Olmert faces growing opposition

Ehud Olmert, the Israeli prime minister, is facing opposition at home from the state comptroller, who is recommending a criminal investigation into the prime minister's previous role at the ministry of trade and industry.

    Olmert has been facing growing pressure since the end of the war

    Micha Lindenstrous, Israel's comptroller, has issued a critical report about alleged irregularities in appointments at the ministry of trade and industry, while Olmert was in charge before becoming prime minister earlier this year.

    The attorney general must first endorse the recommendation for a police investigation to be opened.

    Olmert has been dogged by corruption charges throughout his career but has never been convicted. He has denied any wrongdoing.

    Public support

    Olmert began a battle for his political survival at home after aknowledging shortcomings in the conduct of the month-long war with Hezbollah that ended over two weeks ago.

    Opinion polls show public support for Olmert eroding. Critics say the career politician lacks the combat credentials of many of his predecessors.

    "The overall responsibility for this operation lays with me, the prime minister. I am not asking to share this with anyone"



    Ehud Olmert,
    Israeli prime minister

    He has faced a backlash over his decision to accept the UN resolution and for failing to deliver a fatal blow to Hezbollah.

    Army officers said that they were held back during the war and right-wing rivals started calling for new elections in late August.

    The next national ballot is not due until 2010.

    Hours after Amir Peretz, the Israeli defence minister, called for an investigation into how the war was conducted in mid-August, Olmert said: "There were ... shortcomings. We will have to examine ourselves at all levels.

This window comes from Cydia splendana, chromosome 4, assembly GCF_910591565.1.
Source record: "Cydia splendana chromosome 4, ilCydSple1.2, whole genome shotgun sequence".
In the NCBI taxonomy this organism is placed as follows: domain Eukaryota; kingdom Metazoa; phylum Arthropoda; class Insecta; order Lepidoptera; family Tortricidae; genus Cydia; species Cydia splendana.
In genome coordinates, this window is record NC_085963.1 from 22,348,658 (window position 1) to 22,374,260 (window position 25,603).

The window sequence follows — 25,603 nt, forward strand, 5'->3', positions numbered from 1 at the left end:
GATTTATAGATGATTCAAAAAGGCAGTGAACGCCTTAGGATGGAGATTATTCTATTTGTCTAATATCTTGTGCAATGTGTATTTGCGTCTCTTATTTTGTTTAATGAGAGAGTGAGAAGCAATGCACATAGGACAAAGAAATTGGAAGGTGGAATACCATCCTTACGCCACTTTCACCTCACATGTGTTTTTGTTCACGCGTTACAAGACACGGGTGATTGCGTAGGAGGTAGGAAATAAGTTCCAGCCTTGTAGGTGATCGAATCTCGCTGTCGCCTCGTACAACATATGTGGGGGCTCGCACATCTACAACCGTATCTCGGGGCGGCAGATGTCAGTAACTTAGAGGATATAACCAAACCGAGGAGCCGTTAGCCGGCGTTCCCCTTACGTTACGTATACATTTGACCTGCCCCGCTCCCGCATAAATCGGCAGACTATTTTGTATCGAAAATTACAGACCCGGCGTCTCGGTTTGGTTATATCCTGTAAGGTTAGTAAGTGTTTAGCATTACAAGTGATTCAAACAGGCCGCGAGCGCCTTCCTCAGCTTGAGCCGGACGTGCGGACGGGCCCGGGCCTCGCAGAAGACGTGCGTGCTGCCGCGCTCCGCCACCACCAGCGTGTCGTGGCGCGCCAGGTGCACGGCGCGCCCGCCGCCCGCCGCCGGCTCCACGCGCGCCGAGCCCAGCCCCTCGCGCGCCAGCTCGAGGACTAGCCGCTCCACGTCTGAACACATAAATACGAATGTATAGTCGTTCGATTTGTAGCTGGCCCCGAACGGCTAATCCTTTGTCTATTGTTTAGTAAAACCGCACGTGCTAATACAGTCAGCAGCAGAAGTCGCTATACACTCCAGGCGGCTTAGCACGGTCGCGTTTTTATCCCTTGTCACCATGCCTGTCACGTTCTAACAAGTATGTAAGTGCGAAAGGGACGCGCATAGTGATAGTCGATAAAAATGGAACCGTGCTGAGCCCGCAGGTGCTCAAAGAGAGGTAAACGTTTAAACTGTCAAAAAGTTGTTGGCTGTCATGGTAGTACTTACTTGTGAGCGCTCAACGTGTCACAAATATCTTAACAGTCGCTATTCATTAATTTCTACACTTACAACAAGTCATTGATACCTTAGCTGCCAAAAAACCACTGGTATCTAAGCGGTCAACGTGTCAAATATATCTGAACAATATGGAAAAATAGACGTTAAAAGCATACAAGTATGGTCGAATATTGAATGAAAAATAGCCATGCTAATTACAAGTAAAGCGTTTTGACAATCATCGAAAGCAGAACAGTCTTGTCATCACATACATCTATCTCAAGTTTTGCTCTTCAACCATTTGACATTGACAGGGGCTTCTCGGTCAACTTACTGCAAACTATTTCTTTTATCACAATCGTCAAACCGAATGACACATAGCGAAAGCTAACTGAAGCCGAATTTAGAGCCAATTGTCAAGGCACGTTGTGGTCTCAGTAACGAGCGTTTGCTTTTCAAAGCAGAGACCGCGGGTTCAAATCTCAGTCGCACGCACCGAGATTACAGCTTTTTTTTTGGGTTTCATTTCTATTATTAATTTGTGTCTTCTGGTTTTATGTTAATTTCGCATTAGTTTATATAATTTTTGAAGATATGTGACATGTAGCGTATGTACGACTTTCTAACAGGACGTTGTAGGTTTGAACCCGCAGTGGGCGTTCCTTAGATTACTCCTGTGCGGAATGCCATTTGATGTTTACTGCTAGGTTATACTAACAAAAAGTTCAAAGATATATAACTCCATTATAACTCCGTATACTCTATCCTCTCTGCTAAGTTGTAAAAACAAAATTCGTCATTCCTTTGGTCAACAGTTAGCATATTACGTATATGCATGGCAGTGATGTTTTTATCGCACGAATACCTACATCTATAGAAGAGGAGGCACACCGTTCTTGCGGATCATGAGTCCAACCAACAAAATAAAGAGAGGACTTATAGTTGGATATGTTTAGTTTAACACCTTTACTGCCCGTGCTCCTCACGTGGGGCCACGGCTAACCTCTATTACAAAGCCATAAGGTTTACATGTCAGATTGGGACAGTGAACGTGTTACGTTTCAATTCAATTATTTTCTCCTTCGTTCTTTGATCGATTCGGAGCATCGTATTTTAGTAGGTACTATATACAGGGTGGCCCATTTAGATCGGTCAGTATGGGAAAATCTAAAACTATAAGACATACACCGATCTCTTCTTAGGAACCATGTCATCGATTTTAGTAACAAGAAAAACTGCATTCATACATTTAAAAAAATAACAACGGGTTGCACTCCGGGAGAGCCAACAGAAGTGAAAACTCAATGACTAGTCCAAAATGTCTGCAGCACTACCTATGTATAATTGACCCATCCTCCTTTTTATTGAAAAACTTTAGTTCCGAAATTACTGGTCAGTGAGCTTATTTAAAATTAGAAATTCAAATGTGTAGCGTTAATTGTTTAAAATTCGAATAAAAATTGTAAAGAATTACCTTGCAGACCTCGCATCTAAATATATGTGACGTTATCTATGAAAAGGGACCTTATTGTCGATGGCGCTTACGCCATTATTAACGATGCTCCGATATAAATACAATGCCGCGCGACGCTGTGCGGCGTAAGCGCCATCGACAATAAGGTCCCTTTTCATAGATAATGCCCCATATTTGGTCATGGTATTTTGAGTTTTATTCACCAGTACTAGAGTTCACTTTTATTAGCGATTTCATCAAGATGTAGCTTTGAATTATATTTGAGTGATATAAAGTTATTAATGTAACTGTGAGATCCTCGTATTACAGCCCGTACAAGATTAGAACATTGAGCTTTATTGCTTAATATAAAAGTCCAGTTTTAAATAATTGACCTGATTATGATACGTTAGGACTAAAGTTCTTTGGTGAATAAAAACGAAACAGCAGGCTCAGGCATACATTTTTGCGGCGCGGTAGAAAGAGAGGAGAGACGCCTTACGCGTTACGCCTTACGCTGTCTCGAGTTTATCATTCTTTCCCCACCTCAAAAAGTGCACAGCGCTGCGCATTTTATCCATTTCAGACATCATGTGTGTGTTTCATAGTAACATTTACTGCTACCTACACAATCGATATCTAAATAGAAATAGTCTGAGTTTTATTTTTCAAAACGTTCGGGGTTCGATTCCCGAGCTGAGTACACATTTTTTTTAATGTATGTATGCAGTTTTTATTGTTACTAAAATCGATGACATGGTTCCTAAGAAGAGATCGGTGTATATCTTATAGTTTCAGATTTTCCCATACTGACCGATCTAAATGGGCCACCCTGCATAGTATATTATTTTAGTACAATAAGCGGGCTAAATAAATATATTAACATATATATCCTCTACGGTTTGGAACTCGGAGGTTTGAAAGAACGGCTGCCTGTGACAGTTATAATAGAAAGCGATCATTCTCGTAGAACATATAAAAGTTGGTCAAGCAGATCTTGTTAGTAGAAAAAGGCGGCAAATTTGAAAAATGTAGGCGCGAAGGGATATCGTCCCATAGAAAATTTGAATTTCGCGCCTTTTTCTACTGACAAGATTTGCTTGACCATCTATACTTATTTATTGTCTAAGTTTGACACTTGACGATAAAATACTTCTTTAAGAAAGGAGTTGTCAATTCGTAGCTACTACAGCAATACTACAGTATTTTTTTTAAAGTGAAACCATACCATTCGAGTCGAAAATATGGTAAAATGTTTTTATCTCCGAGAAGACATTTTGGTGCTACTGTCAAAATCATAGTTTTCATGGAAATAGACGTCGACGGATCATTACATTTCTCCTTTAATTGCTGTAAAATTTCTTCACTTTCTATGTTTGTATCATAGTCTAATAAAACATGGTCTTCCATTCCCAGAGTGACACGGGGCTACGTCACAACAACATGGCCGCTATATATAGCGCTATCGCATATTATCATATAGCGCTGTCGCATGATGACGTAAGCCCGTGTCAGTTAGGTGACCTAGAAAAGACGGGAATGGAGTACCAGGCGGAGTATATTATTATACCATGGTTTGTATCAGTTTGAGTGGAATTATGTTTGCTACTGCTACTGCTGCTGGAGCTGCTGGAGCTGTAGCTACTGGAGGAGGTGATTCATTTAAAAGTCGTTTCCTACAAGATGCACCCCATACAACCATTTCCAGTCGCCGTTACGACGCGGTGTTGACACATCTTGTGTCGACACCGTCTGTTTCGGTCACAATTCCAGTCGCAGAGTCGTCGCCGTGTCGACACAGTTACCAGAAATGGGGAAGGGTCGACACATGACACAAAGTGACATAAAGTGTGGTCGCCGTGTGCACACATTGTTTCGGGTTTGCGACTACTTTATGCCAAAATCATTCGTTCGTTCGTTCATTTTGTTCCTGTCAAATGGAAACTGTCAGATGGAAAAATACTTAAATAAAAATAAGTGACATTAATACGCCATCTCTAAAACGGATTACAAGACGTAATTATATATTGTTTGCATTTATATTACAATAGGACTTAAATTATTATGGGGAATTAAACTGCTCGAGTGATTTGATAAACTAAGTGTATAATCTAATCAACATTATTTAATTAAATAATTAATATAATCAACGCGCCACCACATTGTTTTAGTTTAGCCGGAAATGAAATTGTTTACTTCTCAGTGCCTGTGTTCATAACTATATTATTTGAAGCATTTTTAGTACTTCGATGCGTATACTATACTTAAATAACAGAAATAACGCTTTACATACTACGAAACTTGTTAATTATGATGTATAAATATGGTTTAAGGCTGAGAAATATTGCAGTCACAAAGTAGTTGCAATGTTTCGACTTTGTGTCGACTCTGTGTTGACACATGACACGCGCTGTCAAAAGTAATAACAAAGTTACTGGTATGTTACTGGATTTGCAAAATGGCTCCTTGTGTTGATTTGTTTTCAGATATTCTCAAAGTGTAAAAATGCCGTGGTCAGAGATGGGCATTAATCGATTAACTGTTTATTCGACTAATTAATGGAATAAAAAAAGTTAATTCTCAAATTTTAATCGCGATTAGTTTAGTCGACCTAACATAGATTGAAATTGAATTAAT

"The overall responsibility for this operation lays with me, the prime minister. I am not asking to share this with anyone."

    War investigation

    After weeks of political wrangling, all parties agreed that an investigatory commission be set up to look into how the war was conducted. The commission will be headed by Nahum Admoni, who was head of Israel's Mossad intelligence agency during the 1980s.

    Olmert said the commission will be charged with "examining the performance of the government, its proceedings and decision-making and anything else it sees fit. The government will not be exempt from professional examination and criticism".

    Olmert said that a second panel, headed by Israel's state comptroller, will look at management of the civilian side of the war, such as delivering aid to northern towns hit by Hezbollah rockets.

    "The government will not be exempt from professional examination and criticism"

    Ehud Olmert,
    Israeli prime minister

    The committees will work alongside a third investigation, appointed by Peretz, to look into the military's handling of the war. That committee, headed by a former army chief and comprised of ex-military men, has been criticised as toothless.

    It suspended work after just one meeting, waiting for guidance from Olmert.

    Critics have been demanding a full-blown state inquiry, with the authority to fire officials. Israel has carried out such inquiries in the past, including after the 1982 war in Lebanon. That probe led to the dismissal of then-defence minister Ariel Sharon.

    SOURCE: Agencies


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